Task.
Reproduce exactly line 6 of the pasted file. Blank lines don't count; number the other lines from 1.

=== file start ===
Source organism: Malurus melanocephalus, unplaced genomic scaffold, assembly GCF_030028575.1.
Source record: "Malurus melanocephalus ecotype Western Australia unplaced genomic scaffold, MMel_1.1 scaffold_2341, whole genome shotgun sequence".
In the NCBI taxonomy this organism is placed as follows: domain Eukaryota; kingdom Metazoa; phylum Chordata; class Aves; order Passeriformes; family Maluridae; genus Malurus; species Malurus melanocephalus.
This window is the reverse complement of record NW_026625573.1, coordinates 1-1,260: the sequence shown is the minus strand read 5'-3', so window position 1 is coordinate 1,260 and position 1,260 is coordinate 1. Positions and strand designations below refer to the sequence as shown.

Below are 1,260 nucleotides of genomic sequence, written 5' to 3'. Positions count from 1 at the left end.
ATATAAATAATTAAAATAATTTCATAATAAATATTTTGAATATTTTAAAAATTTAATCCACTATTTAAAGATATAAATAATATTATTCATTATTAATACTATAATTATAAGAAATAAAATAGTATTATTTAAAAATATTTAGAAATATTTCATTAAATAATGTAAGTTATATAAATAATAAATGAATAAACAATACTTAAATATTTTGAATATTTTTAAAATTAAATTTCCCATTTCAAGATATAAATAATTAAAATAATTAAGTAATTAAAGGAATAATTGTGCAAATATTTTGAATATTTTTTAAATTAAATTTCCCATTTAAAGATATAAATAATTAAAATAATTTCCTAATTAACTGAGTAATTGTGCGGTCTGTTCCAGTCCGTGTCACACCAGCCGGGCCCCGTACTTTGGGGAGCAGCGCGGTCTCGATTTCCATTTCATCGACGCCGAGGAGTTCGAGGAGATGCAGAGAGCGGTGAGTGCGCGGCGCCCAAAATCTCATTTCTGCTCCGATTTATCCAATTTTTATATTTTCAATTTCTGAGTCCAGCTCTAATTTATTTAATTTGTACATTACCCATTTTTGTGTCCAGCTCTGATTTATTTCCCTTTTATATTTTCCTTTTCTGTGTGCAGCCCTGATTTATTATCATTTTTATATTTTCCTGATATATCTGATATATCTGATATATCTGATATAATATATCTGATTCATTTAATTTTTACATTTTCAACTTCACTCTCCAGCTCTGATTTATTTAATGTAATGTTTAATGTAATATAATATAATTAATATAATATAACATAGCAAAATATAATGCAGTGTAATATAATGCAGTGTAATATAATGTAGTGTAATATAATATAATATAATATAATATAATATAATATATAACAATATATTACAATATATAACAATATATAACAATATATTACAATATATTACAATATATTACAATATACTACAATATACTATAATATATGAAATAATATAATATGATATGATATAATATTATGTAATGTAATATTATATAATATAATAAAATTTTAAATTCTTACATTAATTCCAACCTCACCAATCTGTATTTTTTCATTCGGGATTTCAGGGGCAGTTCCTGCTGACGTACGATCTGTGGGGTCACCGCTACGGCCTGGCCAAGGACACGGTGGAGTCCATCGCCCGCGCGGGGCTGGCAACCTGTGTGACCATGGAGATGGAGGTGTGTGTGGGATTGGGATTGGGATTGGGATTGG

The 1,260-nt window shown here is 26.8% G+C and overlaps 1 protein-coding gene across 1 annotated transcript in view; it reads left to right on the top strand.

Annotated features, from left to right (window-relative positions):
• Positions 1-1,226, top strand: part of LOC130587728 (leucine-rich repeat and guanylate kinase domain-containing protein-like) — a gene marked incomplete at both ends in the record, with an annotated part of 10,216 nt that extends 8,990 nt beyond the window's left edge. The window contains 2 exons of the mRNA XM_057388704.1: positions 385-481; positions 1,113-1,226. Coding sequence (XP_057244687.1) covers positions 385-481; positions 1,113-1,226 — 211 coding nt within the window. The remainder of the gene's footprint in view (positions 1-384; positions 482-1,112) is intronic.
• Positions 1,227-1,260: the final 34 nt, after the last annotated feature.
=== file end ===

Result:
ATATAAATAATTAAAATAATTTCATAATAAATATTTTGAATATTTTAAAAATTTAATCCACTATTTAAAGATATAAATAATATTATTCATTATTAATACTATAATTATAAGAAATAAAATAGTATTATTTAAAAATATTTAGAAATATTTCATTAAATAATGTAAGTTATATAAATAATAAATGAATAAACAATACTTAAATATTTTGAATATTTTTAAAATTAAATTTCCCATTTCAAGATATAAATAATTAAAATAATTAAGTAATTAAAGGAATAATTGTGCAAATATTTTGAATATTTTTTAAATTAAATTTCCCATTTAAAGATATAAATAATTAAAATAATTTCCTAATTAACTGAGTAATTGTGCGGTCTGTTCCAGTCCGTGTCACACCAGCCGGGCCCCGTACTTTGGGGAGCAGCGCGGTCTCGATTTCCATTTCATCGACGCCGAGGAGTTCGAGGAGATGCAGAGAGCGGTGAGTGCGCGGCGCCCAAAATCTCATTTCTGCTCCGATTTATCCAATTTTTATATTTTCAATTTCTGAGTCCAGCTCTAATTTATTTAATTTGTACATTACCCATTTTTGTGTCCAGCTCTGATTTATTTCCCTTTTATATTTTCCTTTTCTGTGTGCAGCCCTGATTTATTATCATTTTTATATTTTCCTGATATATCTGATATATCTGATATATCTGATATAATATATCTGATTCATTTAATTTTTACATTTTCAACTTCACTCTCCAGCTCTGATTTATTTAATGTAATGTTTAATGTAATATAATATAATTAATATAATATAACATAGCAAAATATAATGCAGTGTAATATAATGCAGTGTAATATAATGTAGTGTAATATAATATAATATAATATAATATAATATAATATATAACAATATATTACAATATATAACAATATATAACAATATATTACAATATATTACAATATATTACAATATACTACAATATACTATAATATATGAAATAATATAATATGATATGATATAATATTATGTAATGTAATATTATATAATATAATAAAATTTTAAATTCTTACATTAATTCCAACCTCACCAATCTGTATTTTTTCATTCGGGATTTCAGGGGCAGTTCCTGCTGACGTACGATCTGTGGGGTCACCGCTACGGCCTGGCCAAGGACACGGTGGAGTCCATCGCCCGCGCGGGGCTGGCAACCTGTGTGACCATGGAGATGGAGGTGTGTGTGGGATTGGGATTGGGATTGGGATTGG